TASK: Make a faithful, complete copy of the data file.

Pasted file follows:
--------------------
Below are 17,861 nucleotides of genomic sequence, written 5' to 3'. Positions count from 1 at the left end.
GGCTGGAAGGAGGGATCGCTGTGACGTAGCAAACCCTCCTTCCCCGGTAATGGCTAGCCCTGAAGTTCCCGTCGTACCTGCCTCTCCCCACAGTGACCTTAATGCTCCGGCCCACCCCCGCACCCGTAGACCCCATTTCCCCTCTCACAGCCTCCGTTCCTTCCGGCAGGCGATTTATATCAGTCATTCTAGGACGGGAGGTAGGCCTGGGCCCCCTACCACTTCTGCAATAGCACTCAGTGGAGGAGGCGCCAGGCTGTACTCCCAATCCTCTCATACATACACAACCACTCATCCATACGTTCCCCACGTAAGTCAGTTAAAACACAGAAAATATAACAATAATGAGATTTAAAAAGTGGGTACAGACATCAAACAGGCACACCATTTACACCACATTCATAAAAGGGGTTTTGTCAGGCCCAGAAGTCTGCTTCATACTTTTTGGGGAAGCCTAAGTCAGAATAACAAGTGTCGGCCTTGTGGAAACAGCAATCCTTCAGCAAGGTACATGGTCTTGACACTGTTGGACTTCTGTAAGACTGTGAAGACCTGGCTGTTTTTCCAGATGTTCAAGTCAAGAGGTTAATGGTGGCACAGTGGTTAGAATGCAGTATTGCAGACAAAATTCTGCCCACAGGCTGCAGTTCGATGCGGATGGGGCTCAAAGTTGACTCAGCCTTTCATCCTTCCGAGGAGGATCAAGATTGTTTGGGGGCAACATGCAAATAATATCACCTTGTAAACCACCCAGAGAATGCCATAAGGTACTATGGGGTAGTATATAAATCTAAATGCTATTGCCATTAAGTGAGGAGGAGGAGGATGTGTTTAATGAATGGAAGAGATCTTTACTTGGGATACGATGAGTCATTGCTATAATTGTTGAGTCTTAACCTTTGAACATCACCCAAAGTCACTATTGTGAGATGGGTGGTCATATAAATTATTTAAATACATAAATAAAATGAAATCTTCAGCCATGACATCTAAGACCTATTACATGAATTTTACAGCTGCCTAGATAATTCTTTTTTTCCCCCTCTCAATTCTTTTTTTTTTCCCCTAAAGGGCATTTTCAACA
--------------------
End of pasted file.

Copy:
Below are 17,861 nucleotides of genomic sequence, written 5' to 3'. Positions count from 1 at the left end.
GGCTGGAAGGAGGGATCGCTGTGACGTAGCAAACCCTCCTTCCCCGGTAATGGCTAGCCCTGAAGTTCCCGTCGTACCTGCCTCTCCCCACAGTGACCTTAATGCTCCGGCCCACCCCCGCACCCGTAGACCCCATTTCCCCTCTCACAGCCTCCGTTCCTTCCGGCAGGCGATTTATATCAGTCATTCTAGGACGGGAGGTAGGCCTGGGCCCCCTACCACTTCTGCAATAGCACTCAGTGGAGGAGGCGCCAGGCTGTACTCCCAATCCTCTCATACATACACAACCACTCATCCATACGTTCCCCACGTAAGTCAGTTAAAACACAGAAAATATAACAATAATGAGATTTAAAAAGTGGGTACAGACATCAAACAGGCACACCATTTACACCACATTCATAAAAGGGGTTTTGTCAGGCCCAGAAGTCTGCTTCATACTTTTTGGGGAAGCCTAAGTCAGAATAACAAGTGTCGGCCTTGTGGAAACAGCAATCCTTCAGCAAGGTACATGGTCTTGACACTGTTGGACTTCTGTAAGACTGTGAAGACCTGGCTGTTTTTCCAGATGTTCAAGTCAAGAGGTTAATGGTGGCACAGTGGTTAGAATGCAGTATTGCAGACAAAATTCTGCCCACAGGCTGCAGTTCGATGCGGATGGGGCTCAAAGTTGACTCAGCCTTTCATCCTTCCGAGGAGGATCAAGATTGTTTGGGGGCAACATGCAAATAATATCACCTTGTAAACCACCCAGAGAATGCCATAAGGTACTATGGGGTAGTATATAAATCTAAATGCTATTGCCATTAAGTGAGGAGGAGGAGGATGTGTTTAATGAATGGAAGAGATCTTTACTTGGGATACGATGAGTCATTGCTATAATTGTTGAGTCTTAACCTTTGAACATCACCCAAAGTCACTATTGTGAGATGGGTGGTCATATAAATTATTTAAATACATAAATAAAATGAAATCTTCAGCCATGACATCTAAGACCTATTACATGAATTTTACAGCTGCCTAGATAATTCTTTTTTTCCCCCTCTCAATTCTTTTTTTTTTCCCCTAAAGGGCATTTTCAACA